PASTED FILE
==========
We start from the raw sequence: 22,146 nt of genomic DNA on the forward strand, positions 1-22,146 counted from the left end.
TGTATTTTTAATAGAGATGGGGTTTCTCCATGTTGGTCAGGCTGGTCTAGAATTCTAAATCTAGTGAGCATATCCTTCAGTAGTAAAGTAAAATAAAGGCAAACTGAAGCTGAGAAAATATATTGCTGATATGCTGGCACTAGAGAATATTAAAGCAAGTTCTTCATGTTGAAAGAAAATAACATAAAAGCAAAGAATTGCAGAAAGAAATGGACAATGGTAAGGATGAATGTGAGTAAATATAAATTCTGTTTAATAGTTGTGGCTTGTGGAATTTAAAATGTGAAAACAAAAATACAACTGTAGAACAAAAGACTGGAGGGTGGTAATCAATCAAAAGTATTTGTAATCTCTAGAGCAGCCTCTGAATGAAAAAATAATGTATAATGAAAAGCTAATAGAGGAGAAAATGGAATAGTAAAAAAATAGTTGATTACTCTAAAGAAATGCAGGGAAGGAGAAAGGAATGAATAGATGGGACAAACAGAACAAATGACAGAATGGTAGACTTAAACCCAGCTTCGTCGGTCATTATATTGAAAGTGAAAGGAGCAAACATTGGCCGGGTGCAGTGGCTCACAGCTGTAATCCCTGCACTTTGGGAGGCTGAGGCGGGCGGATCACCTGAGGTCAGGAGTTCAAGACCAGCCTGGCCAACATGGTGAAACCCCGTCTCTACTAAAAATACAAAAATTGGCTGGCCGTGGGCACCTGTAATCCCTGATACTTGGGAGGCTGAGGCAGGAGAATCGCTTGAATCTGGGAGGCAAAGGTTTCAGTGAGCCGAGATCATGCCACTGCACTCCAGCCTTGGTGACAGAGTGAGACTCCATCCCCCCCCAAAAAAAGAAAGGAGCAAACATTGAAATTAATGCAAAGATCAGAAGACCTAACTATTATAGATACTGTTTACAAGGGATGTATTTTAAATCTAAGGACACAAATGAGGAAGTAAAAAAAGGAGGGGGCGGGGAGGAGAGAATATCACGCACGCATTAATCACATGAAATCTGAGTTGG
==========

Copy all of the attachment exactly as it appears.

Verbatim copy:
We start from the raw sequence: 22,146 nt of genomic DNA on the forward strand, positions 1-22,146 counted from the left end.
TGTATTTTTAATAGAGATGGGGTTTCTCCATGTTGGTCAGGCTGGTCTAGAATTCTAAATCTAGTGAGCATATCCTTCAGTAGTAAAGTAAAATAAAGGCAAACTGAAGCTGAGAAAATATATTGCTGATATGCTGGCACTAGAGAATATTAAAGCAAGTTCTTCATGTTGAAAGAAAATAACATAAAAGCAAAGAATTGCAGAAAGAAATGGACAATGGTAAGGATGAATGTGAGTAAATATAAATTCTGTTTAATAGTTGTGGCTTGTGGAATTTAAAATGTGAAAACAAAAATACAACTGTAGAACAAAAGACTGGAGGGTGGTAATCAATCAAAAGTATTTGTAATCTCTAGAGCAGCCTCTGAATGAAAAAATAATGTATAATGAAAAGCTAATAGAGGAGAAAATGGAATAGTAAAAAAATAGTTGATTACTCTAAAGAAATGCAGGGAAGGAGAAAGGAATGAATAGATGGGACAAACAGAACAAATGACAGAATGGTAGACTTAAACCCAGCTTCGTCGGTCATTATATTGAAAGTGAAAGGAGCAAACATTGGCCGGGTGCAGTGGCTCACAGCTGTAATCCCTGCACTTTGGGAGGCTGAGGCGGGCGGATCACCTGAGGTCAGGAGTTCAAGACCAGCCTGGCCAACATGGTGAAACCCCGTCTCTACTAAAAATACAAAAATTGGCTGGCCGTGGGCACCTGTAATCCCTGATACTTGGGAGGCTGAGGCAGGAGAATCGCTTGAATCTGGGAGGCAAAGGTTTCAGTGAGCCGAGATCATGCCACTGCACTCCAGCCTTGGTGACAGAGTGAGACTCCATCCCCCCCCAAAAAAAGAAAGGAGCAAACATTGAAATTAATGCAAAGATCAGAAGACCTAACTATTATAGATACTGTTTACAAGGGATGTATTTTAAATCTAAGGACACAAATGAGGAAGTAAAAAAAGGAGGGGGCGGGGAGGAGAGAATATCACGCACGCATTAATCACATGAAATCTGAGTTGG